Why does that matter, IMO if it is not a sworn/certified translation it doesn't matter what type of document it is. If it is not a sworn translation I really don't see the problem, like I said the client could do it, so why not do it for them?


 

abufaraz
Pakistan
Local time: 22:00
English to Urdu
+ ...
Client is not authorised to make in ny changes in official documents. Jan 18, 2014

Alex Lago wrote:

Why does that matter, IMO if it is not a sworn/certified translation it doesn't matter what type of document it is. If it is not a sworn translation I really don't see the problem, like I said the client could do it, so why not do it for them?



I referred to 'legal' or 'official' documents only (examples given in my last post). IMO, the client (or the translator) has NO authority of making any substantial changes in the spellings of the name(s) mentioned in the official documents regarding any individual (except minor changes in spellings which are not liable to change the name altogether). This is always true, no matter the translator/translations is 'sworn' or 'certified'. The ultimate power of any change in these documents is restricted to the issuing authority only, and that too, should be duly attested by authorized signatures and official stamp/seal etc.

This is what is prevalent in the country where I live. I do not know much about the regulations in other countries.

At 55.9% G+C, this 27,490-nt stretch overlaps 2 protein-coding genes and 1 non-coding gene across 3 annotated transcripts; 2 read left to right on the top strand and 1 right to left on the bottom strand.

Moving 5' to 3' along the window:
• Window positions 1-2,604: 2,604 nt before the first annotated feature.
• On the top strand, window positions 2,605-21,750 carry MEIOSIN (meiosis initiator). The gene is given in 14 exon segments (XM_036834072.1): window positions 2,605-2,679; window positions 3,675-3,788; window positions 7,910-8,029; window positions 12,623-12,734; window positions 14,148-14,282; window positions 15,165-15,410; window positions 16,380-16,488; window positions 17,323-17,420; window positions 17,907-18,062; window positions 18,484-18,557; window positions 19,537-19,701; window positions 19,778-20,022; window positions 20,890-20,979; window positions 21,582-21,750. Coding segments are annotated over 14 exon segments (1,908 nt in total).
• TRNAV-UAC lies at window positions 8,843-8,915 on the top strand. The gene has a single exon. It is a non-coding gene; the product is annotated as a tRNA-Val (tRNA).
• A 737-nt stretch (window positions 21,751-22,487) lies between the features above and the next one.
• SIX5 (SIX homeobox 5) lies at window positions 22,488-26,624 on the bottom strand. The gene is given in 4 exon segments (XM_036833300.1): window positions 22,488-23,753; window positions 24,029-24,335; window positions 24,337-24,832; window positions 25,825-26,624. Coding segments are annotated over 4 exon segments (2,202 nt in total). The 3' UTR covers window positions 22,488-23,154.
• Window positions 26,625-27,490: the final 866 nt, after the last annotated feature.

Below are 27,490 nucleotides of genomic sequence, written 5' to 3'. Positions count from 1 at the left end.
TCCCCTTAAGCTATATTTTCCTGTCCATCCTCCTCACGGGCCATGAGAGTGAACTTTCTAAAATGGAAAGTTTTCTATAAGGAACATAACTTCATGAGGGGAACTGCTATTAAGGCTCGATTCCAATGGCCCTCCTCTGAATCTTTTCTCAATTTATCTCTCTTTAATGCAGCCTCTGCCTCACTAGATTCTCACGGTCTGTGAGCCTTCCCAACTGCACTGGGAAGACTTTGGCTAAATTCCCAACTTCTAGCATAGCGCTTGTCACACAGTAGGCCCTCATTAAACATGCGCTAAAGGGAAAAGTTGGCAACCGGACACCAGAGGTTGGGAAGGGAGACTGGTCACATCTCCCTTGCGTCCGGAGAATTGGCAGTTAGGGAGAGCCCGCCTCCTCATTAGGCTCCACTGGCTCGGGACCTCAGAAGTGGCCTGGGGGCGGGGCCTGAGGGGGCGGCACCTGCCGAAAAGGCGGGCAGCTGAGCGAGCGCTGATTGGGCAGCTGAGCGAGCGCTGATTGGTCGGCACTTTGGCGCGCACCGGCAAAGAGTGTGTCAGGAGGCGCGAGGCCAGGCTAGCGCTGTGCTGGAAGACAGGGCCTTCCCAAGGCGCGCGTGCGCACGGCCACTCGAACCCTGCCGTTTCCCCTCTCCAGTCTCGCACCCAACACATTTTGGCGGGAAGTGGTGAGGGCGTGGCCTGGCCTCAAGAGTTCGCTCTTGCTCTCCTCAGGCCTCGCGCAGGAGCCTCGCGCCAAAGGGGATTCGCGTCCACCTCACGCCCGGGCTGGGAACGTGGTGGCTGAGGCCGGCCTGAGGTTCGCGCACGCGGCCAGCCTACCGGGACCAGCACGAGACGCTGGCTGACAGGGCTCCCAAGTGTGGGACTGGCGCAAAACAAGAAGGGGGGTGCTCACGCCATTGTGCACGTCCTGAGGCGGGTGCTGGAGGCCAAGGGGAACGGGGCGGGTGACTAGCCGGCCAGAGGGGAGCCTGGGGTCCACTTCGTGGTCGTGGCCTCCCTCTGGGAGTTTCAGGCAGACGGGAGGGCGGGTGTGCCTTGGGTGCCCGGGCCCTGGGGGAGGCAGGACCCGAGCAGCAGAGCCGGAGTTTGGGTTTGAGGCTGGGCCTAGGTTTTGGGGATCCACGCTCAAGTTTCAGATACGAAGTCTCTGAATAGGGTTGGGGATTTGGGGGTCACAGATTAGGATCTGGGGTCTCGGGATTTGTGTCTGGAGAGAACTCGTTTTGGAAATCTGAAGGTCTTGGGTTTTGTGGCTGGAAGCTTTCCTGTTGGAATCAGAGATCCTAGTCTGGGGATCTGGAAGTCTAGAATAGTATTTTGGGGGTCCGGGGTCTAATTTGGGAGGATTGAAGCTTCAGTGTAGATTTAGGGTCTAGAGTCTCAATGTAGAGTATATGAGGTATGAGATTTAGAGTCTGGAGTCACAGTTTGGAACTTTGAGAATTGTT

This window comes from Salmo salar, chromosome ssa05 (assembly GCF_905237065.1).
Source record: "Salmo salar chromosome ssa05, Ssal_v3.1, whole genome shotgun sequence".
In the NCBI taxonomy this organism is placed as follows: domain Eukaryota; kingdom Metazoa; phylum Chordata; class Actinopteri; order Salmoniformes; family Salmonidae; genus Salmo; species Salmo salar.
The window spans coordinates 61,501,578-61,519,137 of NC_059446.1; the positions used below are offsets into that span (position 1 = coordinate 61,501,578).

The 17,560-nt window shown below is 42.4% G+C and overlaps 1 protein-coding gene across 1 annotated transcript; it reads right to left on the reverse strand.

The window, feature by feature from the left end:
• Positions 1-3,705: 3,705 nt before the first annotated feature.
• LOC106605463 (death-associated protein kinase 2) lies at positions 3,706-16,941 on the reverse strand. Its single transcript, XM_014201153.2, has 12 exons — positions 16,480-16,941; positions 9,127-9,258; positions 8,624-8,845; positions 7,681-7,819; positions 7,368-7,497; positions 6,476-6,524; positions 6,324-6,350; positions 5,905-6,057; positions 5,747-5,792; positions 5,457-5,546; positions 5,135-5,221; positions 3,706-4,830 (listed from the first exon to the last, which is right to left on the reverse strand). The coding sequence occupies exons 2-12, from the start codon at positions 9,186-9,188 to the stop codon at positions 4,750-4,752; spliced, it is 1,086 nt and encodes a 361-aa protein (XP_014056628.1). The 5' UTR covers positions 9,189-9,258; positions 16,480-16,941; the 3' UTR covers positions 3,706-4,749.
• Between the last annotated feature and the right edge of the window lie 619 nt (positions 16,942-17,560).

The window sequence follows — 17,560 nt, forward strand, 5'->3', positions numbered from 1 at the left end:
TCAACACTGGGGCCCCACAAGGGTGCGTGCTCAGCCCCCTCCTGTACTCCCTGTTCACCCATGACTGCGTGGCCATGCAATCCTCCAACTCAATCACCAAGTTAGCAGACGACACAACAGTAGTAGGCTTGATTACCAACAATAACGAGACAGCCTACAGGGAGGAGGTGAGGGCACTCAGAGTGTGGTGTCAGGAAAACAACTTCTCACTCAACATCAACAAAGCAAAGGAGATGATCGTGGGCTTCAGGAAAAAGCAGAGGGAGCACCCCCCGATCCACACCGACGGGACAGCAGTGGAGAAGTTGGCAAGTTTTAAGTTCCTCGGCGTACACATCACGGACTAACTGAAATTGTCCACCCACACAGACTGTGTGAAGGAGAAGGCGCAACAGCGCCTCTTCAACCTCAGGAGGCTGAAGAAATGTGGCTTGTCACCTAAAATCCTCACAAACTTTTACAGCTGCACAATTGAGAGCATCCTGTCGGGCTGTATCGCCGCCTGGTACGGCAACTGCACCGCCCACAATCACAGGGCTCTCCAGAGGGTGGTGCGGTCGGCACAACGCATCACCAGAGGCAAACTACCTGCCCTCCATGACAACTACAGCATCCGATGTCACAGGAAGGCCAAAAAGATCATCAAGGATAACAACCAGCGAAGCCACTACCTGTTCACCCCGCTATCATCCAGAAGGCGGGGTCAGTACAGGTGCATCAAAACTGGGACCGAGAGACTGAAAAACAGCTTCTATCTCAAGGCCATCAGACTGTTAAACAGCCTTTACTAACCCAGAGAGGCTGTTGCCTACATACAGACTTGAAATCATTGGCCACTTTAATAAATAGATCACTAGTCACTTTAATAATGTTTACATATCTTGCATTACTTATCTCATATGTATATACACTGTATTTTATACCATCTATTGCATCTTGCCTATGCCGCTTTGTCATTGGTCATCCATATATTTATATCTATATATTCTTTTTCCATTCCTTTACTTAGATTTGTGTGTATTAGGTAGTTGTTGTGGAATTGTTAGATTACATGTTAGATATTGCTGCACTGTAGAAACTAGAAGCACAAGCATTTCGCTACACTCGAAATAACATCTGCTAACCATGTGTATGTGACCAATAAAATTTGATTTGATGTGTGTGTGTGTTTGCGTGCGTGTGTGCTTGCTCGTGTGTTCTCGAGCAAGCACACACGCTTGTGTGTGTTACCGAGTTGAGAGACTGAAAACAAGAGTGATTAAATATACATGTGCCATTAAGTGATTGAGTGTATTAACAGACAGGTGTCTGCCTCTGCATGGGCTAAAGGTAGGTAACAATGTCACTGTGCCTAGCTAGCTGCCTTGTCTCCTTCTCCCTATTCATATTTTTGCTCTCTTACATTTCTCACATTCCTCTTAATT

Pages in topic:   [1 2] >


To report site rules violations or get help, contact a site moderator:


You can also contact site staff by submitting a support request »

Spelling of names on legal documents?

Advanced search







CafeTran Espresso
You've never met a CAT tool this clever!

Translate faster & easier, using a sophisticated CAT tool built by a translator / developer. Accept jobs from clients who use SDL Trados, MemoQ, Wordfast & major CAT tools. Download and start using CafeTran Espresso -- for free

More info »
Protemos translation business management system
Create your account in minutes, and start working! 3-month trial for agencies, and free for freelancers!

The system lets you keep client/vendor database, with contacts and rates, manage projects and assign jobs to vendors, issue invoices, track payments, store and manage project files, generate business reports on turnover profit per client/manager etc.

More info »



Forums
  • All of ProZ.com
  • Term search
  • Jobs
  • Forums
  • Multiple search